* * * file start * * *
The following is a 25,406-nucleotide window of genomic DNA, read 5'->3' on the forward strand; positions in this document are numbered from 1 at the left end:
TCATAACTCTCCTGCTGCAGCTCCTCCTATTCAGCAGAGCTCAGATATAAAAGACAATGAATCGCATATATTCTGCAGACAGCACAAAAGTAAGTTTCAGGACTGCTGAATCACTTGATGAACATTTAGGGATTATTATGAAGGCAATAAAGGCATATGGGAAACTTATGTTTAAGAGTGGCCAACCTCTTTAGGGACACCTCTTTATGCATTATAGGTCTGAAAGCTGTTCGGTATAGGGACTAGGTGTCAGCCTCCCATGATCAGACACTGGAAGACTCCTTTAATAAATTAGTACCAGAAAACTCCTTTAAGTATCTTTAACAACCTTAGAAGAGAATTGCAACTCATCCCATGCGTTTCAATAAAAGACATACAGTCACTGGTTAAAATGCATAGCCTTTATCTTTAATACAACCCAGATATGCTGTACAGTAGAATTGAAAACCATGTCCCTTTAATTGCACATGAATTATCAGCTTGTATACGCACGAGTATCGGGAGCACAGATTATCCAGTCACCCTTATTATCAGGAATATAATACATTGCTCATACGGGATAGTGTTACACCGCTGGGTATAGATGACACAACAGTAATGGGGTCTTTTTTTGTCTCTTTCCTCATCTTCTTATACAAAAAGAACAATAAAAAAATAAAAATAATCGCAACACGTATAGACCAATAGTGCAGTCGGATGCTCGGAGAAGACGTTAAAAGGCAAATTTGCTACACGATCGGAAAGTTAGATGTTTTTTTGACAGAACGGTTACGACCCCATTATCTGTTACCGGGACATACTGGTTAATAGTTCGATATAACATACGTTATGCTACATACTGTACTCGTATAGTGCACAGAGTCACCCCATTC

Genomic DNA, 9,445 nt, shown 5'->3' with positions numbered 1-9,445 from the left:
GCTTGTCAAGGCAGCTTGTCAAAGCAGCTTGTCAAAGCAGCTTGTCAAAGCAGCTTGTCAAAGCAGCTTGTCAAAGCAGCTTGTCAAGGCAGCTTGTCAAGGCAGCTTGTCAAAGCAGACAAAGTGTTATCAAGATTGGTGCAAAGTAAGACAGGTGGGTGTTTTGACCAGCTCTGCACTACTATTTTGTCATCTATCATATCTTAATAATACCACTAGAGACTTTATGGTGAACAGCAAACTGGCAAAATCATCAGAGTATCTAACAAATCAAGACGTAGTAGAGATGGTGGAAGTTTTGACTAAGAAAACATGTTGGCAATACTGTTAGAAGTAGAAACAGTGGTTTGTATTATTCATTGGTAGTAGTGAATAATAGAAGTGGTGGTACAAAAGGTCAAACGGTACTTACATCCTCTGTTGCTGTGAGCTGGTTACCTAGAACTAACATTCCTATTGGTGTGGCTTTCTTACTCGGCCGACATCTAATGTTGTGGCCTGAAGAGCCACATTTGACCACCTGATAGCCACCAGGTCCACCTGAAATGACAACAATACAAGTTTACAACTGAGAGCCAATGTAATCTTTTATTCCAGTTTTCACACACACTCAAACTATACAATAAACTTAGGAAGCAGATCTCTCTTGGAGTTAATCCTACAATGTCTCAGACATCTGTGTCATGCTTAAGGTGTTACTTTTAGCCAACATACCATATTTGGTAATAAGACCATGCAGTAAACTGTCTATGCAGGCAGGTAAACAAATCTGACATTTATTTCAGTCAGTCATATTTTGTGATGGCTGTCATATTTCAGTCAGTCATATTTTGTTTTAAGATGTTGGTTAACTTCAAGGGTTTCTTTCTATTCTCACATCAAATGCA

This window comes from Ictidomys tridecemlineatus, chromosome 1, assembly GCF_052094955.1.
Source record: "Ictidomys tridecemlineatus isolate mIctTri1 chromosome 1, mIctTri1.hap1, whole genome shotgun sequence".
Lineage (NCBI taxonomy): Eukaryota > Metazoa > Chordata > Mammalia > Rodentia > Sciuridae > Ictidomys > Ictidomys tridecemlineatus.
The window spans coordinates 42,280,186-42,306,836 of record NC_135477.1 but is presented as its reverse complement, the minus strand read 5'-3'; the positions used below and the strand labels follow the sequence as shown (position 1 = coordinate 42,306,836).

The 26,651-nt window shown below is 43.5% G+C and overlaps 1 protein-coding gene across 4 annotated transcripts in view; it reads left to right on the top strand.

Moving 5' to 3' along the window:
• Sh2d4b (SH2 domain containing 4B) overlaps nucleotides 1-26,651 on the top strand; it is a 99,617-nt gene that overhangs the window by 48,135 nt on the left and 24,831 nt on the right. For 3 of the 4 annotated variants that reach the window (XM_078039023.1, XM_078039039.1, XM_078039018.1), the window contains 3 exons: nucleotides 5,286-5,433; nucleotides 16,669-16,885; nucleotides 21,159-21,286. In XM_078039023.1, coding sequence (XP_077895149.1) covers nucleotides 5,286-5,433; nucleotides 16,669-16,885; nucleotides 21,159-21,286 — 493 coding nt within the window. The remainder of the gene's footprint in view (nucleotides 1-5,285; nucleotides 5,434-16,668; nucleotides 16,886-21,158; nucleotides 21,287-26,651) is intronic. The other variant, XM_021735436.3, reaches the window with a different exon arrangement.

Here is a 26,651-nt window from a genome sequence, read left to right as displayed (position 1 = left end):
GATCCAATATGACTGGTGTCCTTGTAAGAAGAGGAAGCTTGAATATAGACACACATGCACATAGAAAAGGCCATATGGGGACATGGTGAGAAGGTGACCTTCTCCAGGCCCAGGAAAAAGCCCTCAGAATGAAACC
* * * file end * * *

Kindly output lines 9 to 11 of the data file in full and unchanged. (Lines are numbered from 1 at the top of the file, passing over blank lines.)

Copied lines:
The 26,651-nt window shown below is 43.5% G+C and overlaps 1 protein-coding gene across 4 annotated transcripts in view; it reads left to right on the top strand.

Moving 5' to 3' along the window:
• Sh2d4b (SH2 domain containing 4B) overlaps nucleotides 1-26,651 on the top strand; it is a 99,617-nt gene that overhangs the window by 48,135 nt on the left and 24,831 nt on the right. For 3 of the 4 annotated variants that reach the window (XM_078039023.1, XM_078039039.1, XM_078039018.1), the window contains 3 exons: nucleotides 5,286-5,433; nucleotides 16,669-16,885; nucleotides 21,159-21,286. In XM_078039023.1, coding sequence (XP_077895149.1) covers nucleotides 5,286-5,433; nucleotides 16,669-16,885; nucleotides 21,159-21,286 — 493 coding nt within the window. The remainder of the gene's footprint in view (nucleotides 1-5,285; nucleotides 5,434-16,668; nucleotides 16,886-21,158; nucleotides 21,287-26,651) is intronic. The other variant, XM_021735436.3, reaches the window with a different exon arrangement.